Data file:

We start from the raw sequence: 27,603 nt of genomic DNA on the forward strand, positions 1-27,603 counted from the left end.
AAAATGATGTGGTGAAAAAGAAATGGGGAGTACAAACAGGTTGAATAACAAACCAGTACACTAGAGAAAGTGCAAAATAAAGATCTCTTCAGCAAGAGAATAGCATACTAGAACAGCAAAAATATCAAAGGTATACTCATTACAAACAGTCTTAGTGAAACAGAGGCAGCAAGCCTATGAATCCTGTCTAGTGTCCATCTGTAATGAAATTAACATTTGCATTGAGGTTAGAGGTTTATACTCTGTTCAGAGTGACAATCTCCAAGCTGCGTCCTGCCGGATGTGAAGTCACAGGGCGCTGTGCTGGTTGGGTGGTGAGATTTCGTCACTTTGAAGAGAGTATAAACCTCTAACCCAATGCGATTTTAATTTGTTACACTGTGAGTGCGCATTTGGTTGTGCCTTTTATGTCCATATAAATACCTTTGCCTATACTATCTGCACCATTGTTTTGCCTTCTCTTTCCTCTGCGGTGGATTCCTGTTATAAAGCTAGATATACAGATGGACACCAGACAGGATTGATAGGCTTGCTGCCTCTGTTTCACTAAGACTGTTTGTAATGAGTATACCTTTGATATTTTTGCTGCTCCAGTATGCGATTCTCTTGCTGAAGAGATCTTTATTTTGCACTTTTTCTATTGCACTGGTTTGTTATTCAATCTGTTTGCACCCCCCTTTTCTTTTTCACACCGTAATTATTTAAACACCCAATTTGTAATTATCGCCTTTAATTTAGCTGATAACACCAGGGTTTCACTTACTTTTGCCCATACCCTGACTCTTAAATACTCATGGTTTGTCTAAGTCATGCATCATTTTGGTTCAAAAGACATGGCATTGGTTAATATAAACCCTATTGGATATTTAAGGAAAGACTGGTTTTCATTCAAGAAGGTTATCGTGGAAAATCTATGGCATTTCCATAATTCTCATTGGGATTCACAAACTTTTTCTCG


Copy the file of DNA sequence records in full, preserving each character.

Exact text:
We start from the raw sequence: 27,603 nt of genomic DNA on the forward strand, positions 1-27,603 counted from the left end.
AAAATGATGTGGTGAAAAAGAAATGGGGAGTACAAACAGGTTGAATAACAAACCAGTACACTAGAGAAAGTGCAAAATAAAGATCTCTTCAGCAAGAGAATAGCATACTAGAACAGCAAAAATATCAAAGGTATACTCATTACAAACAGTCTTAGTGAAACAGAGGCAGCAAGCCTATGAATCCTGTCTAGTGTCCATCTGTAATGAAATTAACATTTGCATTGAGGTTAGAGGTTTATACTCTGTTCAGAGTGACAATCTCCAAGCTGCGTCCTGCCGGATGTGAAGTCACAGGGCGCTGTGCTGGTTGGGTGGTGAGATTTCGTCACTTTGAAGAGAGTATAAACCTCTAACCCAATGCGATTTTAATTTGTTACACTGTGAGTGCGCATTTGGTTGTGCCTTTTATGTCCATATAAATACCTTTGCCTATACTATCTGCACCATTGTTTTGCCTTCTCTTTCCTCTGCGGTGGATTCCTGTTATAAAGCTAGATATACAGATGGACACCAGACAGGATTGATAGGCTTGCTGCCTCTGTTTCACTAAGACTGTTTGTAATGAGTATACCTTTGATATTTTTGCTGCTCCAGTATGCGATTCTCTTGCTGAAGAGATCTTTATTTTGCACTTTTTCTATTGCACTGGTTTGTTATTCAATCTGTTTGCACCCCCCTTTTCTTTTTCACACCGTAATTATTTAAACACCCAATTTGTAATTATCGCCTTTAATTTAGCTGATAACACCAGGGTTTCACTTACTTTTGCCCATACCCTGACTCTTAAATACTCATGGTTTGTCTAAGTCATGCATCATTTTGGTTCAAAAGACATGGCATTGGTTAATATAAACCCTATTGGATATTTAAGGAAAGACTGGTTTTCATTCAAGAAGGTTATCGTGGAAAATCTATGGCATTTCCATAATTCTCATTGGGATTCACAAACTTTTTCTCG